Claims

1. A computer system comprising: a content-addressable physical memory including two or more physical memory blocks, each of said physical memory blocks having a fixed storage capacity, wherein an indication of which of said physical memory blocks are active physical memory blocks is provided; and a memory controller providing a non-duplicating write capability, wherein data to be written to said physical memory is compared to contents of all active physical memory blocks at the time of writing to ensure that no two of said active physical memory blocks have the same data after completion of the non-duplicating write.
2. The system of claim 1, wherein said memory controller provides a multi-block non- duplicating write capability comprising: providing a multi-block data convention specifying a unique representation for any data item requiring two or more of said physical memory blocks to store; supporting said multi-block data convention when said data item is written to said physical memory, whereby said non-duplicating write capability can be extended to ensure that no duplicates of any instance of multi-block data exist in said active physical memory blocks.
3. The system of claim 1 , wherein each of said physical memory blocks has the same storage capacity.
4. The system of claim 1, further comprising one or more processors in communication with said memory controller and capable of writing to said physical memory only by way of said non- duplicating write capability.
5. The system of claim 1, wherein said physical memory is volatile.
6. A method of computer system memory management comprising: providing a content-addressable physical memory including two or more physical memory blocks, each of said physical memory blocks having a fixed storage capacity; providing an indication of which of said physical memory blocks are active physical memory blocks; and providing a non-duplicating write capability, wherein data to be written to said physical memory is compared to contents of all active physical memory blocks at the time of writing to ensure that no two of said active physical memory blocks have the same data after completion of the non-duplicating write.
7. The method of claim 6, further comprising: providing a multi-block data convention specifying a unique representation for any data item requiring two or more of said physical memory blocks to store; supporting said multi-block data convention when said data item is written to said physical memory, whereby said non-duplicating write capability can be extended to ensure that no duplicates of any instance of multi-block data exist in said active physical memory blocks.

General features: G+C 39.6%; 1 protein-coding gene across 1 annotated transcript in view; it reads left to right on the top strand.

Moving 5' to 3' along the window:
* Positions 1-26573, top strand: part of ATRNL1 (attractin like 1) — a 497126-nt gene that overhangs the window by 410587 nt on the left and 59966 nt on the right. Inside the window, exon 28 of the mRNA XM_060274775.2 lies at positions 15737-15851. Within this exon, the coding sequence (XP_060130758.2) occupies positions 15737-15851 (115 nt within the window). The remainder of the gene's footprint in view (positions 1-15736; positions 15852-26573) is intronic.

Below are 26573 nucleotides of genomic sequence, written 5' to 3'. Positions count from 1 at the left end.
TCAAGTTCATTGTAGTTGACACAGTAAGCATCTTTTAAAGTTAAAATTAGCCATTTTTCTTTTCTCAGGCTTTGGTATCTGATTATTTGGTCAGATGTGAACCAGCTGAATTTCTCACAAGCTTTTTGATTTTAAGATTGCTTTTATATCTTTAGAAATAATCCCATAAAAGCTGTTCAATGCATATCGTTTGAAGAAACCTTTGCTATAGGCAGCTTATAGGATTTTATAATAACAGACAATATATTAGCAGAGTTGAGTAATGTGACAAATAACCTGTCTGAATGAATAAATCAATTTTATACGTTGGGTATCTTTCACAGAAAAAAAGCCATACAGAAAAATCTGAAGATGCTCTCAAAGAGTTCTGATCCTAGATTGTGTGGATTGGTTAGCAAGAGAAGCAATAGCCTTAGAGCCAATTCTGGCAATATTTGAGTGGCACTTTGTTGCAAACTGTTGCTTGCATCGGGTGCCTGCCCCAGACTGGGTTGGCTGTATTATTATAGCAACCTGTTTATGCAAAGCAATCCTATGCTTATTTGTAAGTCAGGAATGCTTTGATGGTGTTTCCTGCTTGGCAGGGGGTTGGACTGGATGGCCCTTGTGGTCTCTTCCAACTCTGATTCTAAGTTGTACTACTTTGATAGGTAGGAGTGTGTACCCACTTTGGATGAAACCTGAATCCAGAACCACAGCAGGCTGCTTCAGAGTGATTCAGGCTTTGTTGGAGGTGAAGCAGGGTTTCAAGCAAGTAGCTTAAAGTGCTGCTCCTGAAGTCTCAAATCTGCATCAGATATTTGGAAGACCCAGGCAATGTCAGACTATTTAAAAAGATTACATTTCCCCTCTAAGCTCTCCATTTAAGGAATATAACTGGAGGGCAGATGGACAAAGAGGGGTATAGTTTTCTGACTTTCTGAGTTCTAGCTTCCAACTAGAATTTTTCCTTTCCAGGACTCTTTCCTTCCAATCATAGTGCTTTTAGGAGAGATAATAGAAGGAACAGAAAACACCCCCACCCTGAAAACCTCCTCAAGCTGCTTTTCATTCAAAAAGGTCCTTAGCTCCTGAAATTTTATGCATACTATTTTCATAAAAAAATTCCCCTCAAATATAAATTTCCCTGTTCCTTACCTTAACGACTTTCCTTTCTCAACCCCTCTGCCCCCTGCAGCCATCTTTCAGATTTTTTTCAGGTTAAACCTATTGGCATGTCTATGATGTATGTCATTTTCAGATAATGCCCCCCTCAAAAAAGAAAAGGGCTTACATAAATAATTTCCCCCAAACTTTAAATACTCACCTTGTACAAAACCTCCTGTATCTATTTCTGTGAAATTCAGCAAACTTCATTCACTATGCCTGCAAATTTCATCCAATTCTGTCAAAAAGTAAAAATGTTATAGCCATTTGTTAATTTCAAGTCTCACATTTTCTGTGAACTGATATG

8. The method of claim 6, wherein said providing an indication of which of said physical memory blocks are active physical memory blocks comprises: regarding a physical memory block as active if it has been initialized or allocated according to said non-duplicating write capability.
9. The method of claim 6, wherein said providing an indication of which of said physical memory blocks are active physical memory blocks comprises: maintaining a flag for each of said physical memory blocks indicating whether or not said physical memory block is active.
10. The method of claim 6, wherein said providing an indication of which of said physical memory blocks are active physical memory blocks comprises: maintaining a reference count for each of said physical memory blocks indicating the number of active references to each said physical memory block; and identifying physical memory blocks having a corresponding reference count > 0 as active physical memory blocks.
1 1. The method of claim 6, further comprising providing a mapping of virtual block IDs to physical block IDs for some or all of said active physical memory blocks.
12. The method of claim 1 1, wherein said non-duplicating write capability is implemented by providing a block fetch by content (BFBC) instruction having block data as an input and providing a block address as an output, wherein said block address is an address of an active physical memory block if said block data is a duplicate of data in one of said active physical memory blocks prior to executing said BFBC instruction, and wherein said block address is an address of a newly-allocated physical memory block if said block data is not a duplicate of data in one of said active physical memory blocks prior to executing said BFBC instruction.
13. The method of claim 12, wherein said block address is either a physical block ID or a corresponding virtual block ID.
14. The method of claim 6, wherein said active physical memory blocks is organized as a plurality of directed acyclic graphs (DAGs).
15. The method of claim 14, wherein said plurality of DAGs is constrained to include no multi- DAG cyclic reference loop.
16. The method of claim 6, further comprising providing a sequential read and compare capability for some or all contents of said physical memory to provide content-addressability.
17. The method of claim 6, further comprising providing a parallel read and compare capability for some or all contents of said physical memory to provide content-addressability.
18. The method of claim 6, further comprising: providing a partitioning of said physical memory into N banks, where N is an integer > 1 ; hashing block data to provide a hash value for said block data according to a hashing function having N possible outputs; providing a read and compare capability of said block data to contents of said bank of said physical memory corresponding to said hash value; whereby content addressability is provided.